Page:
Speaking truth for power? East European Studies in the 21st century

Thursday, June 27, 2013
2.13 (Binnengasthuis)
Ian Klinke , Department of Geography, University College London
It is now common knowledge that Anglo-American East European Area Studies was deeply involved in the geopolitical project of the Cold War. State-funded institutes produced useful knowledge of the Eastern Other, often with the help of culturally problematic lenses that matched those of the policy-making elite. After the collapse of the Soviet Union, East European Studies went through a process of renewal and self-cleansing (the ‘cultural’, ‘linguistic’ and ‘critical’ turns) that coincided with developments in other disciplines and with a drying up of funds. As Sovietology became an academic swearword, a feeling emerged that East European Area Studies had managed to free itself from the shackles of state-sponsored geopolitics. This paper tests these claims to academic freedom from geopolitical discourse, particularly in the context of a re-vitalising Russia and the EU’s Eastern enlargements. In doing so it is less interested in the academic fabric of knowledge but in the mechanics of knowledge production. Does academic knowledge continue to be sold to governments and potential students with the help of geopolitical messages and if so, what is the nature of those messages? How do circuits of funding, academic appointments and new courses tie in with perceived geopolitical transformations and new research agendas? The paper argues that in many ways East European Area Studies remains knowledge conscripted to power.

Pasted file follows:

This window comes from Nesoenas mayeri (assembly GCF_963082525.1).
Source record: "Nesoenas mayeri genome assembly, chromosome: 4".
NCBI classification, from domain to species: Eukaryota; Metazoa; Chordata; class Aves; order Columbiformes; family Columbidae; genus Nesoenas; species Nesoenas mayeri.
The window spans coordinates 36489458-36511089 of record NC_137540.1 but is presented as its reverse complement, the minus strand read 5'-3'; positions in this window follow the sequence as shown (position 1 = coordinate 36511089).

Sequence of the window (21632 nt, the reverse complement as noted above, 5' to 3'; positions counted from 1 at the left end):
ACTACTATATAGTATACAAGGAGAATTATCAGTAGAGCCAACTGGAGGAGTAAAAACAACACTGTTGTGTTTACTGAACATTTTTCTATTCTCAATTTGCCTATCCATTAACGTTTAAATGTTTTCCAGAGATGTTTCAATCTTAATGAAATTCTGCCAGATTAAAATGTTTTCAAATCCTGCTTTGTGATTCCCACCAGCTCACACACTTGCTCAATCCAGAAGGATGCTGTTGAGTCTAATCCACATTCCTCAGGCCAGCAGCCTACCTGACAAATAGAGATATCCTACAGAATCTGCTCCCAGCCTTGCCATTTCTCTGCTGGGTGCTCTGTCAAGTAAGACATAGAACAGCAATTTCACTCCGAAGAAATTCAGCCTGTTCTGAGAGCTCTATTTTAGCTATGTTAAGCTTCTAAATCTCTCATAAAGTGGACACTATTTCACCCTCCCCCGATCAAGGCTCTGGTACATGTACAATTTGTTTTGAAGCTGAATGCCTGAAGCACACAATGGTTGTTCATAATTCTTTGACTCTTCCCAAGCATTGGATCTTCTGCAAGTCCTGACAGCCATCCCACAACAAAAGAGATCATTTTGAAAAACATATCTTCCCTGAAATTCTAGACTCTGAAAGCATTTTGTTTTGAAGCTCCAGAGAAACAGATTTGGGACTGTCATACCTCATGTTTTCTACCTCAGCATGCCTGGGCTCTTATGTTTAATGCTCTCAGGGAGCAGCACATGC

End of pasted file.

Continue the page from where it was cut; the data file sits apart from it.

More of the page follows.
• Amsterdam conference papers.pdf (313.9 kB)